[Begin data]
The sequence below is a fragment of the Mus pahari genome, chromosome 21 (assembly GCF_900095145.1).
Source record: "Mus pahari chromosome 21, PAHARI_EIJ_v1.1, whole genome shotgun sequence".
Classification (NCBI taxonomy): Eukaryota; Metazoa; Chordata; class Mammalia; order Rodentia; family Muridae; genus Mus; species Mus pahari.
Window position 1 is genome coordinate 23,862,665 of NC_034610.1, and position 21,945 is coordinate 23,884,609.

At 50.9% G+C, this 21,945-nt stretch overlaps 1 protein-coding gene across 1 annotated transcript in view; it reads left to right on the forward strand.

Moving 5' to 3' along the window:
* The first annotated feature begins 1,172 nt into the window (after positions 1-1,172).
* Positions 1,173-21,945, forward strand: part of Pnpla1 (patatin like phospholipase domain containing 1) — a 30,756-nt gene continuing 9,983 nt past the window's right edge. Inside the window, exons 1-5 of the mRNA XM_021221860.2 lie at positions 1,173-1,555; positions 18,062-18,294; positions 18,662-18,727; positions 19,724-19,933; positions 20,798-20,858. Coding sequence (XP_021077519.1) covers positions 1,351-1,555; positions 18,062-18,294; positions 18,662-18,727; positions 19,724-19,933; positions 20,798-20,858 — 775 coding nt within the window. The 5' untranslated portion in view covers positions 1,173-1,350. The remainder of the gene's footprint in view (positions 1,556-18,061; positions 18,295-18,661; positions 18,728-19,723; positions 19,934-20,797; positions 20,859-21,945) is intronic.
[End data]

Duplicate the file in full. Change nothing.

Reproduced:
The sequence below is a fragment of the Mus pahari genome, chromosome 21 (assembly GCF_900095145.1).
Source record: "Mus pahari chromosome 21, PAHARI_EIJ_v1.1, whole genome shotgun sequence".
Classification (NCBI taxonomy): Eukaryota; Metazoa; Chordata; class Mammalia; order Rodentia; family Muridae; genus Mus; species Mus pahari.
Window position 1 is genome coordinate 23,862,665 of NC_034610.1, and position 21,945 is coordinate 23,884,609.

At 50.9% G+C, this 21,945-nt stretch overlaps 1 protein-coding gene across 1 annotated transcript in view; it reads left to right on the forward strand.

Moving 5' to 3' along the window:
* The first annotated feature begins 1,172 nt into the window (after positions 1-1,172).
* Positions 1,173-21,945, forward strand: part of Pnpla1 (patatin like phospholipase domain containing 1) — a 30,756-nt gene continuing 9,983 nt past the window's right edge. Inside the window, exons 1-5 of the mRNA XM_021221860.2 lie at positions 1,173-1,555; positions 18,062-18,294; positions 18,662-18,727; positions 19,724-19,933; positions 20,798-20,858. Coding sequence (XP_021077519.1) covers positions 1,351-1,555; positions 18,062-18,294; positions 18,662-18,727; positions 19,724-19,933; positions 20,798-20,858 — 775 coding nt within the window. The 5' untranslated portion in view covers positions 1,173-1,350. The remainder of the gene's footprint in view (positions 1,556-18,061; positions 18,295-18,661; positions 18,728-19,723; positions 19,934-20,797; positions 20,859-21,945) is intronic.